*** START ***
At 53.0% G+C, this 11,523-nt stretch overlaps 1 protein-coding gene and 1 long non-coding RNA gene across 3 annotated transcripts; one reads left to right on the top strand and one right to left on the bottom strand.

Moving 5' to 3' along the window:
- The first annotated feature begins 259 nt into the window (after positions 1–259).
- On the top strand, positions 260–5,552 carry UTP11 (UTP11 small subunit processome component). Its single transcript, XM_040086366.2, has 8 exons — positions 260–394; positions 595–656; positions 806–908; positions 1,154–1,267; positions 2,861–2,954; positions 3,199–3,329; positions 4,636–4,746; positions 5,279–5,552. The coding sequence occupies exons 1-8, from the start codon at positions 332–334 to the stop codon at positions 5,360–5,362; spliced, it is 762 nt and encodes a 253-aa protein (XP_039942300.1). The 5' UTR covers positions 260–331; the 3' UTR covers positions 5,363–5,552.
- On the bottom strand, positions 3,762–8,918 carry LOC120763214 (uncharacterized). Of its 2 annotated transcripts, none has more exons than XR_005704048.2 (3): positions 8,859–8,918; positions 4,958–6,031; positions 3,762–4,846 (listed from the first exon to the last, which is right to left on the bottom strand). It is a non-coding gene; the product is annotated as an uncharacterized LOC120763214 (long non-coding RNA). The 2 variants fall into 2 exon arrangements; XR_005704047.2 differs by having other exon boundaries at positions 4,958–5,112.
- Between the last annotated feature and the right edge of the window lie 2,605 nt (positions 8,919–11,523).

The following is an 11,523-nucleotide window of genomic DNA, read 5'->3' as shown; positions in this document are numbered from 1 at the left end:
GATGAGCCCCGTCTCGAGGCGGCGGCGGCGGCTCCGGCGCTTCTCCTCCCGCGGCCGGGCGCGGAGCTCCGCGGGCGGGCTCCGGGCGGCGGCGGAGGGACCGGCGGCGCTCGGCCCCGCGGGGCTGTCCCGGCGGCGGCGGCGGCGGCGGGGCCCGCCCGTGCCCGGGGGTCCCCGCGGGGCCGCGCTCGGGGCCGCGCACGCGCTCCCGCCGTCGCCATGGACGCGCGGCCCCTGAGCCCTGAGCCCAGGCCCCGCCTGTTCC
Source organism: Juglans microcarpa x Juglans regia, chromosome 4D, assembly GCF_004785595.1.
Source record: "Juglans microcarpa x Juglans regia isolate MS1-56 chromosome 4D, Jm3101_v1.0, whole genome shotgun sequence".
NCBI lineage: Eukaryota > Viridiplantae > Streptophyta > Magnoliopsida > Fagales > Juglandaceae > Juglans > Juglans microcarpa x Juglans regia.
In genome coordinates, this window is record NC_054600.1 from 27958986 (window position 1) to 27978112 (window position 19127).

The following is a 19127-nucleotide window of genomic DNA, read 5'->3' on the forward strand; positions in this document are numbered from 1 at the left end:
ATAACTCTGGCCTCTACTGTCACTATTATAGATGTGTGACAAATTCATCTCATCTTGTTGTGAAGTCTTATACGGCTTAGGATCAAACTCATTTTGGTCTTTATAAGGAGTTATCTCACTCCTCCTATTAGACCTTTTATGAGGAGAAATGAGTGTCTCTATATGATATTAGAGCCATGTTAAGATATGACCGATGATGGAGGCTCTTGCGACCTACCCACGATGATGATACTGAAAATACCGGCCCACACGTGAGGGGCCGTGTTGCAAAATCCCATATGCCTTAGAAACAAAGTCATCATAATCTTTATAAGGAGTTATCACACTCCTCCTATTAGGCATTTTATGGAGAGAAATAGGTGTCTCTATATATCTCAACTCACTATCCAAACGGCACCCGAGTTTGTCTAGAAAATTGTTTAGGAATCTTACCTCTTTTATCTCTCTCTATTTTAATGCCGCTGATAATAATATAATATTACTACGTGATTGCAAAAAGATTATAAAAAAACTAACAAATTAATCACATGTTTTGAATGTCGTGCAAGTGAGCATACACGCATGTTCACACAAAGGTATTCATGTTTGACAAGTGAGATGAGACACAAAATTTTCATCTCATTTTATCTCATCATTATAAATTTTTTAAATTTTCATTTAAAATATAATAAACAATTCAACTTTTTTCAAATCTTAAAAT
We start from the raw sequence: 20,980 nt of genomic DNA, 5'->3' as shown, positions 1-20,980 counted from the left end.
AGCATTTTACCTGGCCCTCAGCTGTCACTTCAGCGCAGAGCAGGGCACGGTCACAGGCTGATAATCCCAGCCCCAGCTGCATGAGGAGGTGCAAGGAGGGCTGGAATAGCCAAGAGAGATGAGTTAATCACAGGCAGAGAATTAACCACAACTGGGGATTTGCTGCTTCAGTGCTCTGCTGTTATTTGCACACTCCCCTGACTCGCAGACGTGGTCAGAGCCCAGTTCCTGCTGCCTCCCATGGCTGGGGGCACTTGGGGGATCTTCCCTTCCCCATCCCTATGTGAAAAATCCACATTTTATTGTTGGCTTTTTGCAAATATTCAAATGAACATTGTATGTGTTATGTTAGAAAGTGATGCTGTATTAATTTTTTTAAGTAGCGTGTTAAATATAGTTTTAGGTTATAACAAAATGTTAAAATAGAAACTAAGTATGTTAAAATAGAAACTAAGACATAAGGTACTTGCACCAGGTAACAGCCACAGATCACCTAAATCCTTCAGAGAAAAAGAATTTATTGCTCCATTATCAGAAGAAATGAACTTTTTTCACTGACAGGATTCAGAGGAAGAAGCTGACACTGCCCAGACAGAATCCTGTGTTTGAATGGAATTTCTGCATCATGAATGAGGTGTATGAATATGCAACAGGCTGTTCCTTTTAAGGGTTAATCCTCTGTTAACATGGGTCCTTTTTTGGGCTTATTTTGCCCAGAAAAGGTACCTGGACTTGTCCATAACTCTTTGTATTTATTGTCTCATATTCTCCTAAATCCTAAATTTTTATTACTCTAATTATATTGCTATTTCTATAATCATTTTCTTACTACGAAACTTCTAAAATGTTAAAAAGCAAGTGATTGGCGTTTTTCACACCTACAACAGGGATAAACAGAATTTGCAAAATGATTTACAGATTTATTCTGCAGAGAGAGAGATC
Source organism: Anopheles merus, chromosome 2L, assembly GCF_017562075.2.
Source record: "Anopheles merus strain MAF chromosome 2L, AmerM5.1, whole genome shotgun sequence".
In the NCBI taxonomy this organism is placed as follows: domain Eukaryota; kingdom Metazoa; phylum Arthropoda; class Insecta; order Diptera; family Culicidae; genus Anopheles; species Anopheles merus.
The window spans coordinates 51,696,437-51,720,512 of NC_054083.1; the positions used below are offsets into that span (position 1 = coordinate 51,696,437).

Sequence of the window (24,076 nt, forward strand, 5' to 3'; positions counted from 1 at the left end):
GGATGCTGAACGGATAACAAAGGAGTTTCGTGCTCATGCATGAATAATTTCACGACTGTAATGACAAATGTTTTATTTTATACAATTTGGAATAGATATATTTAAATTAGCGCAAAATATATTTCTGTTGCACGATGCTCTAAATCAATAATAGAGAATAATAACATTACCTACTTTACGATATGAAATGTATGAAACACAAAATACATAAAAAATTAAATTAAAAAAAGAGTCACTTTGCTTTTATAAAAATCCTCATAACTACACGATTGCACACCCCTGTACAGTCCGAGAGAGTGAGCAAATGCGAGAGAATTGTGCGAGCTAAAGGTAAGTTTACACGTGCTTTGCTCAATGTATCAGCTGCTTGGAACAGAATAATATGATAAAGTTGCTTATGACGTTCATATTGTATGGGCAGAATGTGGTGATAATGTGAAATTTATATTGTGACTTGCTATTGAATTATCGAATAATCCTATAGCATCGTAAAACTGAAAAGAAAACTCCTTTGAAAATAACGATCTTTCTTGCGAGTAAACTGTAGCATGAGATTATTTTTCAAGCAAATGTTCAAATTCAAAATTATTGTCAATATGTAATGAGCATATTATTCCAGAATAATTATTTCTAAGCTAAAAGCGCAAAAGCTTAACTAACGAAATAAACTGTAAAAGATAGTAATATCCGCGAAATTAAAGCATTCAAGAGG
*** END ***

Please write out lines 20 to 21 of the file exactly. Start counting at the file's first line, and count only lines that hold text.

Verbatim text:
The window spans coordinates 51,696,437-51,720,512 of NC_054083.1; the positions used below are offsets into that span (position 1 = coordinate 51,696,437).

Sequence of the window (24,076 nt, forward strand, 5' to 3'; positions counted from 1 at the left end):